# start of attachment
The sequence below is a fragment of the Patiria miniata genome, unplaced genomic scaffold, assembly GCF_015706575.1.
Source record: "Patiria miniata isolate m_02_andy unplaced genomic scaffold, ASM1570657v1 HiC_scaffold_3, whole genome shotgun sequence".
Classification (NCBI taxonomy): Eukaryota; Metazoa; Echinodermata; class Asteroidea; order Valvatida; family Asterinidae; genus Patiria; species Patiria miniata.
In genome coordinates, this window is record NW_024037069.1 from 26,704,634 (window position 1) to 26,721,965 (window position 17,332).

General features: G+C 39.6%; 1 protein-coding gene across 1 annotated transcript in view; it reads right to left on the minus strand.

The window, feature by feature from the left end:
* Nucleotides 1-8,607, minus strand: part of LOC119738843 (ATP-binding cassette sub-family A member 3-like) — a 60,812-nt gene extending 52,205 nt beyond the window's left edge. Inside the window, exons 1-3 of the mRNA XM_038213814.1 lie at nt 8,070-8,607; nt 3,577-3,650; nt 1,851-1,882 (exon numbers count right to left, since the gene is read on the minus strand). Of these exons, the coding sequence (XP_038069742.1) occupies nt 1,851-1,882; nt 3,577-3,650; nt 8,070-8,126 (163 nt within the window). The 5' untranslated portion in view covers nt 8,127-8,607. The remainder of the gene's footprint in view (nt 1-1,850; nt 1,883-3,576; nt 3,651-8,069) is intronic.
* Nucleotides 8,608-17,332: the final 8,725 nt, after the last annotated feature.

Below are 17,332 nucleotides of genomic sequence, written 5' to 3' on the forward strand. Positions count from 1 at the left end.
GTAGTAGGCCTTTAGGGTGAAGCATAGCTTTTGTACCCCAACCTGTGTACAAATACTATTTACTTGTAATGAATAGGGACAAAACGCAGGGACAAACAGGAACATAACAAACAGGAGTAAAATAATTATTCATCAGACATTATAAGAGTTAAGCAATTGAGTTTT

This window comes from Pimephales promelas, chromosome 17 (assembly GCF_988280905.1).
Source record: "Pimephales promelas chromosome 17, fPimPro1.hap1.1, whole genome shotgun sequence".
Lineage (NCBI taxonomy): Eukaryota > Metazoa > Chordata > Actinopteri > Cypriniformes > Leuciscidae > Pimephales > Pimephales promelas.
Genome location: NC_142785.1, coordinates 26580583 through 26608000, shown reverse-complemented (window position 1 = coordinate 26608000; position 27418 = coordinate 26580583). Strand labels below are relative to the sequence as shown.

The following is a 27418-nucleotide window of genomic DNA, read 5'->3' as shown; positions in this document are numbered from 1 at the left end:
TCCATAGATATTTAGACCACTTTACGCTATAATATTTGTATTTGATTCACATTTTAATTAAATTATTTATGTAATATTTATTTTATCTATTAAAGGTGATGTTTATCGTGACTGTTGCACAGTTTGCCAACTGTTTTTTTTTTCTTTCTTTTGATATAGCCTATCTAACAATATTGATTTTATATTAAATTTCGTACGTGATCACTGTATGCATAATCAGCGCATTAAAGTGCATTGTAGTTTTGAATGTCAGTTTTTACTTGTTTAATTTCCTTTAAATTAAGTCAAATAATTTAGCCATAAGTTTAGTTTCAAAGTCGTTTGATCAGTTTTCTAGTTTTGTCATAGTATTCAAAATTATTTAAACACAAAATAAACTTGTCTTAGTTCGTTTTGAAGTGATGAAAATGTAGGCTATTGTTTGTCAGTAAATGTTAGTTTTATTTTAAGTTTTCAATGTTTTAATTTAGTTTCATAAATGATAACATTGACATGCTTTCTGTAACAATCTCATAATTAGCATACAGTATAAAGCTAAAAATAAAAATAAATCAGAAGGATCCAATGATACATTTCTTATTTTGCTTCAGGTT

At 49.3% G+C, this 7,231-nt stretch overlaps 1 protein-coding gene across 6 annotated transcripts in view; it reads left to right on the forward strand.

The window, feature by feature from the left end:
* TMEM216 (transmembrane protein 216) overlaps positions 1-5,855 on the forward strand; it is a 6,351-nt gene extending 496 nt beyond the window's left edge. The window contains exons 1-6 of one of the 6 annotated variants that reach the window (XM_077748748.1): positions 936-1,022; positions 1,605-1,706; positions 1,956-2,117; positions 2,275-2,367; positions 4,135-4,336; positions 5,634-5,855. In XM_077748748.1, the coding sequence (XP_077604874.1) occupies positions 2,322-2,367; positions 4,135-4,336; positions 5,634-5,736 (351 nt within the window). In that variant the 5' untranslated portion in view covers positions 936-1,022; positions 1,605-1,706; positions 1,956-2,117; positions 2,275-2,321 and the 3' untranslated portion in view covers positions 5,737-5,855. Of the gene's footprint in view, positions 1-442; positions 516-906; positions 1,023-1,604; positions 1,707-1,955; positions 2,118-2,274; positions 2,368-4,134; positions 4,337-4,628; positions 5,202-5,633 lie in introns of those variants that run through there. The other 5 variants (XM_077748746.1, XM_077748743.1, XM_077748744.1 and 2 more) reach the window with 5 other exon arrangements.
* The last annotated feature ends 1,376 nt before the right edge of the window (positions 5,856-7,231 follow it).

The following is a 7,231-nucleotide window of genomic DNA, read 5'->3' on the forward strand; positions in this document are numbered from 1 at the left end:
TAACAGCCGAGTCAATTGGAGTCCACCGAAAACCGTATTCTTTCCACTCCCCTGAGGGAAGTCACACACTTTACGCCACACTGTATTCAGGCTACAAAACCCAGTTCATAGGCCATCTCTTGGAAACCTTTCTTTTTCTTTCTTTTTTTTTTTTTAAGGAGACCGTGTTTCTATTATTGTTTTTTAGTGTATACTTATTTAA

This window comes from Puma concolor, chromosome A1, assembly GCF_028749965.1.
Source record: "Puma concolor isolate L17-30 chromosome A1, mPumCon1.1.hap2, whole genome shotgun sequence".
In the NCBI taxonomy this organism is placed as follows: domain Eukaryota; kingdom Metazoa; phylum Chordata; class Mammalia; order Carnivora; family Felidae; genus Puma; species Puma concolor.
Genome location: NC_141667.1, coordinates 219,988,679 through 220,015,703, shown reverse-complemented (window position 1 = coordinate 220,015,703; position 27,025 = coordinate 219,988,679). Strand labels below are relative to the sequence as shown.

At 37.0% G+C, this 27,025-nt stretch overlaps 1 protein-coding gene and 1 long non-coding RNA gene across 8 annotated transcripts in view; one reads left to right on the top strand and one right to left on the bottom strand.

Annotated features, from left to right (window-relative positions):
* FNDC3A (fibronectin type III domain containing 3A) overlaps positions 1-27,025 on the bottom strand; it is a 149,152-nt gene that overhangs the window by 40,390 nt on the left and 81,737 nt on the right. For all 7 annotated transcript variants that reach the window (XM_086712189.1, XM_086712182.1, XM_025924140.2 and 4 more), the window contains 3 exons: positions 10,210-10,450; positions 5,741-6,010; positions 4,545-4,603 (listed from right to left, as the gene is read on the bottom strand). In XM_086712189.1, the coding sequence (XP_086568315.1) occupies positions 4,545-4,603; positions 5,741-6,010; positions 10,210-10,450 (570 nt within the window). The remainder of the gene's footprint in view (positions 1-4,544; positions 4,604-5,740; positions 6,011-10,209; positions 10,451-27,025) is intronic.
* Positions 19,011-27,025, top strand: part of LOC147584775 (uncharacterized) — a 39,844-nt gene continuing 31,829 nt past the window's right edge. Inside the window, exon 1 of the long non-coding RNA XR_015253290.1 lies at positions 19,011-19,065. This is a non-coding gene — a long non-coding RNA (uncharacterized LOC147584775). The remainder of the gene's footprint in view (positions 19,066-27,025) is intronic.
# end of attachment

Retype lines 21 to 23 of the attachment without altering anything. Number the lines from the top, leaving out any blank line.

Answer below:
The following is a 7,231-nucleotide window of genomic DNA, read 5'->3' on the forward strand; positions in this document are numbered from 1 at the left end:
TAACAGCCGAGTCAATTGGAGTCCACCGAAAACCGTATTCTTTCCACTCCCCTGAGGGAAGTCACACACTTTACGCCACACTGTATTCAGGCTACAAAACCCAGTTCATAGGCCATCTCTTGGAAACCTTTCTTTTTCTTTCTTTTTTTTTTTTTAAGGAGACCGTGTTTCTATTATTGTTTTTTAGTGTATACTTATTTAA

This window comes from Puma concolor, chromosome A1, assembly GCF_028749965.1.